Ray Dalio, who called diversification the “Holy Grail of Investing”, suggested that with fifteen to twenty good, uncorrelated return streams, you can dramatically reduce your risks without reducing your expected returns.
A mathematical explanation for risk reduction when combining assets can be found by looking at the definition of the volatility (σ) of a portfolio, here again for a simple two asset example with allocations w1 and w2 respectively:
Going back to our two-asset example from above, we can see that the relation between respective price movements, its correlation (ρ), determines the level of risk reduction due to diversification.
Only in the case where the two assets are perfectly correlated, ρ1,2 = 1, will the above formula simplify to
and the portfolio risk is just the weighted sum of the risks of each asset, i.e. there is no diversification. For any level of correlation less than 1 there is a portfolio allocation at which the portfolio risk is lower than the risk of each asset alone.
For example, UNI and AAVE had a realized correlation of 0.7 in the above example period.
Firstly, no. Around this simple but powerful concept of diversification, a huge industry has developed that created new and innovative products. The goal was to make index investments available and accessible to everyone.
The final product iteration that achieved this goal was the exchange traded fund (ETF). ETFs are funds that can hold a broad range of asset classes (e.g. equities, bonds, derivatives), can be created and redeemed in the primary market (in traditional finance only Authorized Participants can do this, in DeFi everyone can mint or redeem DPI, FLIs or NFTI!), and are listed on exchanges to allow for secondary market trading. With just one transaction, buying one ETF or one index token, an investor can get exposure to a diversified basket.
Currently, almost $10 trillion are invested in ETFs globally and more than 2000 different ETFs are available in the US alone. As a result, retail investors are able to effortlessly gain exposure to securities covering all regions and major asset classes, as well as strategies that were limited to high net worth or institutional investors in the past. Flexible Leverage Indices are one example of a complex investment strategy, an automatically rebalancing collateralized debt position, that is made accessible as a simple token that can be bought and sold.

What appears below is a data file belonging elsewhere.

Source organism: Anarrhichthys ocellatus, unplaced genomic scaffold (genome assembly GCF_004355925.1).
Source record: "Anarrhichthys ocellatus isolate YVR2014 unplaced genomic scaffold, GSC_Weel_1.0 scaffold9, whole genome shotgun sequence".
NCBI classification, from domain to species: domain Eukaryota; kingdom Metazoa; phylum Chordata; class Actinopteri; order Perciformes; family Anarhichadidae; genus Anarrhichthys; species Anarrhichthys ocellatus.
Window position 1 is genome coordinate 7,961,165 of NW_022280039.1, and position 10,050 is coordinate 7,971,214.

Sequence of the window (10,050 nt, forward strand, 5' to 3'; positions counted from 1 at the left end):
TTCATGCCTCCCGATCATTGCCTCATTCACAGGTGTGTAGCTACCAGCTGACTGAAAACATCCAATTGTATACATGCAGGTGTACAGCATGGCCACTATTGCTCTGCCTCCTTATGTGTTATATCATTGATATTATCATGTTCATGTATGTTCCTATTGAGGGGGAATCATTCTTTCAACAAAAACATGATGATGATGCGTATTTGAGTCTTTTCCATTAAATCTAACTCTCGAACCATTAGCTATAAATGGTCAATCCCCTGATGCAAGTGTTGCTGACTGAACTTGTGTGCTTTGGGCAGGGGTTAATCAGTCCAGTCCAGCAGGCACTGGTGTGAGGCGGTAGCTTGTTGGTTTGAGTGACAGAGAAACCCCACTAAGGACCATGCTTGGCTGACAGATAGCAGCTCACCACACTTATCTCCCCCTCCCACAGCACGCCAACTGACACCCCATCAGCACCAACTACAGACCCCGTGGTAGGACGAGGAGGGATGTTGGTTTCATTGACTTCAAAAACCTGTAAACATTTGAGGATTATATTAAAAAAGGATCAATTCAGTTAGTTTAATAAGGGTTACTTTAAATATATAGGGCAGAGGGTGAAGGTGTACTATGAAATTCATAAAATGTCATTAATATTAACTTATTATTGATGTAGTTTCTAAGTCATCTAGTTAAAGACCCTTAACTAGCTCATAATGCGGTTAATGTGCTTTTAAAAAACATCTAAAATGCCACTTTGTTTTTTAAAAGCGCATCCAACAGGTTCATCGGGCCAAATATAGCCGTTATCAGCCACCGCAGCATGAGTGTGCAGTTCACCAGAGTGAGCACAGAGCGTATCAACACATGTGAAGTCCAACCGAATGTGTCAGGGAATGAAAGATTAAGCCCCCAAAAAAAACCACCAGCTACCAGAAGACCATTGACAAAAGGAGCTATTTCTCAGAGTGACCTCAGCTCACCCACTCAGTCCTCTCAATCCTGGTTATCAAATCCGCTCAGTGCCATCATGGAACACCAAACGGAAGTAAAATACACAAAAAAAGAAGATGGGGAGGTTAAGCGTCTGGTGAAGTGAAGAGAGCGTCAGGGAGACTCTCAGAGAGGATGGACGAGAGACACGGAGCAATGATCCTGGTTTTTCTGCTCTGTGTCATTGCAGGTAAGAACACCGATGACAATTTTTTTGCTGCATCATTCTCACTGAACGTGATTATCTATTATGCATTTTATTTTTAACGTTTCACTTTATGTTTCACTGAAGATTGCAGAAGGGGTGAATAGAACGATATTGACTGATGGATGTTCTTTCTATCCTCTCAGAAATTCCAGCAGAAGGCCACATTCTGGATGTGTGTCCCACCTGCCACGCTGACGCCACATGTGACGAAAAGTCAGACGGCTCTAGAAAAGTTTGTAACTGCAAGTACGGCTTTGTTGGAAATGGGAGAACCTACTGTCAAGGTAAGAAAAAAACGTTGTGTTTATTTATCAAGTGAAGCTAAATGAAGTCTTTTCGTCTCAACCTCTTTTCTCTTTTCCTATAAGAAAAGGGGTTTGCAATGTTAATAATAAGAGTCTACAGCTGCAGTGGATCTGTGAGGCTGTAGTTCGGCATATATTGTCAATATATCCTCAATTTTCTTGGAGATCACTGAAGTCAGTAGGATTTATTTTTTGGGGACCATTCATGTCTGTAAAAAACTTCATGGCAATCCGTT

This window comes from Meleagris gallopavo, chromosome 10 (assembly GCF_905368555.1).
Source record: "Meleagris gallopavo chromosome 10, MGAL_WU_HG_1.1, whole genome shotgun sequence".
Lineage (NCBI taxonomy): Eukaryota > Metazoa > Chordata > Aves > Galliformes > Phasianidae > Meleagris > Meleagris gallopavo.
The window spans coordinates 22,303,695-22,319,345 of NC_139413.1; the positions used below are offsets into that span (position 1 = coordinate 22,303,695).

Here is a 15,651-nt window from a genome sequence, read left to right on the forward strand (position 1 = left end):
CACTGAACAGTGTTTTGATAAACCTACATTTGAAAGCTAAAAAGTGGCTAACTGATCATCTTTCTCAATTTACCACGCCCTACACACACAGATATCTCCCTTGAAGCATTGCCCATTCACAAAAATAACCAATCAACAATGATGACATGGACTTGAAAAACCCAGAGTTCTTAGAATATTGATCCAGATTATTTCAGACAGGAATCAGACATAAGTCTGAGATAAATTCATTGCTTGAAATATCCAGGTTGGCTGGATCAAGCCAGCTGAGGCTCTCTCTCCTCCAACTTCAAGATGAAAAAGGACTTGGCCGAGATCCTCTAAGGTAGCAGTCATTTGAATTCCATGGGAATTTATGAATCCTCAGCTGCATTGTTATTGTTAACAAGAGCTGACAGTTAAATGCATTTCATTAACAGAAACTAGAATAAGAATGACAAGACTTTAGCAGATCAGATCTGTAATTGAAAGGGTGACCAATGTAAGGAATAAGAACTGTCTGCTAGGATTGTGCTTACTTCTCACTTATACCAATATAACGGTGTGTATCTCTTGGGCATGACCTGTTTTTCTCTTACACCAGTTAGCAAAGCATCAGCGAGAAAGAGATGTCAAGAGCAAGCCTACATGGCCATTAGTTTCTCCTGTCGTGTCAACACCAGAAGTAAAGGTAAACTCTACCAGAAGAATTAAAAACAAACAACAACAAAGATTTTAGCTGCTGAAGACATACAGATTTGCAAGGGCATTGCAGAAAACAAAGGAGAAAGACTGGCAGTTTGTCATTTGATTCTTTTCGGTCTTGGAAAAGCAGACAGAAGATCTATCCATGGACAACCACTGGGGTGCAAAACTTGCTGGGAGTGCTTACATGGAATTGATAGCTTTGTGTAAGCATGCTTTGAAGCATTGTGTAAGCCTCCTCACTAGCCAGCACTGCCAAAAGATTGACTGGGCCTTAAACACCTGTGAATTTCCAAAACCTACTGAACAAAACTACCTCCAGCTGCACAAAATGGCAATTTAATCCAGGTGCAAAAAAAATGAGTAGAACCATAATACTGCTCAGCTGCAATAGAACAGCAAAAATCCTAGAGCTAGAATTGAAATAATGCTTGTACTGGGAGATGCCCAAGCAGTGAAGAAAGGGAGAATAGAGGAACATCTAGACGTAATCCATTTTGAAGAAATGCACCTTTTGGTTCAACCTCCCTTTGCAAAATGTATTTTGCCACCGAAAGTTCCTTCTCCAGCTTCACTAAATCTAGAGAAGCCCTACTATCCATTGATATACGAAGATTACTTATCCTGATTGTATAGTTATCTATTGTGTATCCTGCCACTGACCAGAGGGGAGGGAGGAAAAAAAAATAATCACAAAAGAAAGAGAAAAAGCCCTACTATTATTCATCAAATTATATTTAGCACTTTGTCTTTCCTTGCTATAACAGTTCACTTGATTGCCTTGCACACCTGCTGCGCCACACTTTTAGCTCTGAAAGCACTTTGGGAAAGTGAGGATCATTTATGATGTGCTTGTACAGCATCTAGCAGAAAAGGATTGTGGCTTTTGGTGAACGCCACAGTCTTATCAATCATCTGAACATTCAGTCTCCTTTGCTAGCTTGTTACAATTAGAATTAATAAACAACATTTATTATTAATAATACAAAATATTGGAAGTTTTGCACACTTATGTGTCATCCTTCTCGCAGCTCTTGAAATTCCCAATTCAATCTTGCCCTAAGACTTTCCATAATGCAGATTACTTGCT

After hearing about the benefits of index investing, one might wonder how much this free lunch really costs. Luckily, by definition, investing in an index is cheap. Since an investor only has to buy or sell one product instead of executing many single transactions, transaction costs are lower. As assets are effectively pooled any other fixed maintenance fees are socialized.
Rebalancing, the process of changing the components and weights of an index, is wrapped into the index and therefore the index tracking product. Simply buying and holding is possible while maintaining an up-to-date exposure. No work and time is necessary to research and pick assets. Given that indices are mostly rules based, no active managers or performance fees have to be paid.
In summary: Indices provide exposure to systematic drivers of risk and return and reduce idiosyncratic risk thanks to diversification at little cost.
Scalara, a subsidiary of DeFi Pulse, is dedicated to creating and maintaining indices for a decentralized world.